Full disclosure: I am an open savanna girl through and through. I’m too spoilt to view game by crashing through thick bush tracking an animal for hours before catching a fleeting glance of a disappearing spotted tail. Give me endless grassy plains and a good pair of binos and I am in my happy place.
But when you are invited to spend three nights at what surely must rank in the top five sole-use safari homes in Africa, you chuck gloves, scarves, beanies and a sports bra into your bag, jump on a flight from OR Tambo International and land in Hoedspruit not quite 40 minutes later. Easy peasy.
The font of all information, Wikipedia, states "The devil is in the details" is an idiom alluding to a catch or mysterious element hidden in the details: something might seem simple at a first look but will take more time and effort to complete than expected. It comes from the earlier phrase, "God is in the details", expressing the idea that whatever one does should be done thoroughly; that is, details are important.
If bricks were details, then Kubili House is a home built in detail – every square inch is thoughtfully, graciously, and lovingly crafted. I mean every square inch. Julian and Aida Koski, Kubili’s owners, oversaw every detail from breaking ground to hosting their first guests (the fact that Julian works on Wall Street and Aida is a jewellery designer and mother of twins is irrelevant as they could just as easily have been on-site 24/7). What I love most about Kubili is that it boasts just enough of everything – never too much of anything, just the perfect balance of sophistication and simplicity. You can breathe in this house. And the light filters in through shutters casting beautiful shadows on perfectly screeded soft grey cement floors inlaid with brass strips. Need I say more?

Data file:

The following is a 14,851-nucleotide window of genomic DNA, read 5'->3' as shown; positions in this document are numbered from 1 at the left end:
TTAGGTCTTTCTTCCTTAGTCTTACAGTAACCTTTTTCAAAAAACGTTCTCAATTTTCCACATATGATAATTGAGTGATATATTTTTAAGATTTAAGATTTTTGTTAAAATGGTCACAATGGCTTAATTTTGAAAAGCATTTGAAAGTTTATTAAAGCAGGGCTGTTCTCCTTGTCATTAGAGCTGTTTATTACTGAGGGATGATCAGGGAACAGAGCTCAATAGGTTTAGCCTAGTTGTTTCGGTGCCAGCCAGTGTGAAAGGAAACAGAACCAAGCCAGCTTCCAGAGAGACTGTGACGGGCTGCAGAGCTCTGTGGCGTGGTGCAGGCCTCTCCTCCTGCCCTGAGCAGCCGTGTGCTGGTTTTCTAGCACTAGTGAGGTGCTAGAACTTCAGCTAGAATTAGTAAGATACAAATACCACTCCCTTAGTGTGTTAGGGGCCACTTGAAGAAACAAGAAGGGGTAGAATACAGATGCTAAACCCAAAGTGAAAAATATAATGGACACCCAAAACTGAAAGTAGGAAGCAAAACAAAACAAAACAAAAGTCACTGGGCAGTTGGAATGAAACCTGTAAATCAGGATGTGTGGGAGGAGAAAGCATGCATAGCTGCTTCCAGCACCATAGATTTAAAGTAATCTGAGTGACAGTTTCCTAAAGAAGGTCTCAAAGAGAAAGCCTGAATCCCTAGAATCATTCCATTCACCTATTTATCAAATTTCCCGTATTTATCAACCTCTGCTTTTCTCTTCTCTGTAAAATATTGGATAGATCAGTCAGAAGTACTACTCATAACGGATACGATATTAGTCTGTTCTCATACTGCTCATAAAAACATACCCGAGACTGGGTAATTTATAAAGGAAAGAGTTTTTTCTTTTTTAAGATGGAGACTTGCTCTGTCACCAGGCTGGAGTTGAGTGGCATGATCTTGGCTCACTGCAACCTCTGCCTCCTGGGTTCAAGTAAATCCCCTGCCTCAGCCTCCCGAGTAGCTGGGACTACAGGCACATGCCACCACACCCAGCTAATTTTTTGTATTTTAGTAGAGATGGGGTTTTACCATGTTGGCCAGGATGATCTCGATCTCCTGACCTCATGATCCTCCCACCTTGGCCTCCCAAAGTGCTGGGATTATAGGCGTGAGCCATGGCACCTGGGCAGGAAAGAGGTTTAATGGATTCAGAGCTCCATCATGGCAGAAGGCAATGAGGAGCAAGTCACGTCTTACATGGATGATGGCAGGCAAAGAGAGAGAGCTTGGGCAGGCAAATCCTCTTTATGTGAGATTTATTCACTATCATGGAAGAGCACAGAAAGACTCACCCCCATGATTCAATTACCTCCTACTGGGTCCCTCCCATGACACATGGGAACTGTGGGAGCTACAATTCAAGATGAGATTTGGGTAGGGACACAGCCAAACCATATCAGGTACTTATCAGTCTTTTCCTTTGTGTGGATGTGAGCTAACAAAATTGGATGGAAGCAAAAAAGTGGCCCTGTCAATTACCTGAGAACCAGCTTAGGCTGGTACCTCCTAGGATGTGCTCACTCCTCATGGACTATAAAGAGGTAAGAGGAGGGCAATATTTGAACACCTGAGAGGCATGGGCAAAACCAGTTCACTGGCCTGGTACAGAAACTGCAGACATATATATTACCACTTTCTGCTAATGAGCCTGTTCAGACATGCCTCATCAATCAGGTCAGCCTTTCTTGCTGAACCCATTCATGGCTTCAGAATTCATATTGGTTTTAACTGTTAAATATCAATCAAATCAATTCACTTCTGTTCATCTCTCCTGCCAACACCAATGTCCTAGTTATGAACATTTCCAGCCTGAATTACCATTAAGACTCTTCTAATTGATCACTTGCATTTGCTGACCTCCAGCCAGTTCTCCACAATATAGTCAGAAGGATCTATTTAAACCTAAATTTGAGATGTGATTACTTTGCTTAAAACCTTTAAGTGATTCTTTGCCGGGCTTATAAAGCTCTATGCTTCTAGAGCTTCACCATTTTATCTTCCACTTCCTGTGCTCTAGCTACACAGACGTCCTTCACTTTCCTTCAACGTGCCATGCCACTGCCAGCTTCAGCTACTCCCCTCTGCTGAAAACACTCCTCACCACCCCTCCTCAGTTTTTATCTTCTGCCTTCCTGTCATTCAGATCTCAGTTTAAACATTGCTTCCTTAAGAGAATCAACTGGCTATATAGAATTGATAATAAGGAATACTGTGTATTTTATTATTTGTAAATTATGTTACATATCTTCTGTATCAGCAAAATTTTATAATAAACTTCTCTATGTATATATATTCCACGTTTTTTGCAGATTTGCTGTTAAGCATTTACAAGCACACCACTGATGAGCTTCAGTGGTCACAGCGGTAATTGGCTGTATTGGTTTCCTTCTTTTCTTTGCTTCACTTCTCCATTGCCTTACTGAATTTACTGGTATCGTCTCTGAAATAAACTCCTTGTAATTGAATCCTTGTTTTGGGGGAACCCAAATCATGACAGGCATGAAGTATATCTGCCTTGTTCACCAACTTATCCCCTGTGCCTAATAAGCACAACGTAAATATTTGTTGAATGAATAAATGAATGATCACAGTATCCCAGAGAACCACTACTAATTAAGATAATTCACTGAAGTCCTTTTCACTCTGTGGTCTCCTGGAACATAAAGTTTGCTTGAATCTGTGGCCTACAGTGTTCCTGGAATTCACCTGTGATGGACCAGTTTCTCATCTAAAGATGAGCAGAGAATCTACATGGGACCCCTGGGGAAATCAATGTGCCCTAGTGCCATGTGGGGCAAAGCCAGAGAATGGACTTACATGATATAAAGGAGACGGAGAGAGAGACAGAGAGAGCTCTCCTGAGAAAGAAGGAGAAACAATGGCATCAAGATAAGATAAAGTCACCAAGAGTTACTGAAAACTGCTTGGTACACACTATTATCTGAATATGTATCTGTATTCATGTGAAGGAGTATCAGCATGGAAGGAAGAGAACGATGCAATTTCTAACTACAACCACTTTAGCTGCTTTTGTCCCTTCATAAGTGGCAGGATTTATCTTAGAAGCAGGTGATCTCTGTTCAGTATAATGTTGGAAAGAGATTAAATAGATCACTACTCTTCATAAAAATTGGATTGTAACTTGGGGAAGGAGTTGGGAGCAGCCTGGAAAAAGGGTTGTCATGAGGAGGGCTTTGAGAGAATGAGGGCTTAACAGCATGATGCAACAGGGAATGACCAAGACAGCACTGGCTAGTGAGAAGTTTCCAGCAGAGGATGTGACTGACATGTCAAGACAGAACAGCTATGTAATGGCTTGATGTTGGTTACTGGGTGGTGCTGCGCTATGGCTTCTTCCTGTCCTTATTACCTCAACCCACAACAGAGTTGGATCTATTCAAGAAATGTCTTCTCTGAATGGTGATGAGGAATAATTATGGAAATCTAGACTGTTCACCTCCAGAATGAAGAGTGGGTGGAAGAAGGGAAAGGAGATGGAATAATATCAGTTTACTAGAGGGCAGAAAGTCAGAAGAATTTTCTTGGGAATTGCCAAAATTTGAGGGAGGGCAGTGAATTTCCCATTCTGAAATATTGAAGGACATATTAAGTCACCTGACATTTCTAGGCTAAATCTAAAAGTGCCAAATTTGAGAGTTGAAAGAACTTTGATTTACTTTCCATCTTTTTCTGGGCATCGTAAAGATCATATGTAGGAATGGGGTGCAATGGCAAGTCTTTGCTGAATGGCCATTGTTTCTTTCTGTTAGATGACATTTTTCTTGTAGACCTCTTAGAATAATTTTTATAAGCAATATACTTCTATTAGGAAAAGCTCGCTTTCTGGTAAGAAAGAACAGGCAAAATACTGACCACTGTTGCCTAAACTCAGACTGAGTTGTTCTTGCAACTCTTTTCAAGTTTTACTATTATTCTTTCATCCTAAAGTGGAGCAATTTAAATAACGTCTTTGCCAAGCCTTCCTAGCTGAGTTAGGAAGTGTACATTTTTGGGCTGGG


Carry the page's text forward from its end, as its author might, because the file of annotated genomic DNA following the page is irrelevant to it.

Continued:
Yes. I could go on forever about the surprises that abound in Kubili House. The discreet branding on the leather-trimmed Land Rovers; the crystal decanters for safari sundowners; the tussie-mussies of wild geranium in the showers (tussie-mussie is a fancy word for bouquet or nosegay but perfectly on brand for Kubili); the gigantic marshmallow pouffes in the boma that just scream to be plopped on/in; the softly white-washed stone walls; the French oak beams; the grand piano (beautifully played by the owners’ 11-year-old son); the Indian daybed that is accessed by steps affording sweeping views of the dam; the leather-clad water tank on the Landie; and the Elephant Pool that looks elliptical, are just a smidgeon of what there is to discover in this lovely place.
I suppose I must mention the game viewing because isn’t that the point after all? Well, from the house that overlooks a dam, and in no order of importance, I saw waterbuck, hippo, a pair of busy honey badgers, ellies, two white rhino, impala, kudu, and giraffe. Oh, I nearly forgot – and a pack of wild dogs. Viewing game from the marshmallow pouffes is nearly as good as the Chanel game viewing in the Mara Triangle. And out on a game drive, I saw leopards sleeping, leopards mating, leopards snarling at hyenas and leopards dining on impala high up in a tree above us.
Then it was time to leave before I lost all confidence that game viewing in the Mara was unbeatable and that Angama is the loveliest lodge of all.
Another disclosure: I am proud to share that my sister Tina, her husband Wayne, and my nephews Declan and Alexander all work at Kubili delighting guests with a sparkling house, delicious food and lovely lowveld gardens. All images used here were snapped by me on my phone – for proper shots please visit Kubili’s website.
Filed under: Safari Style
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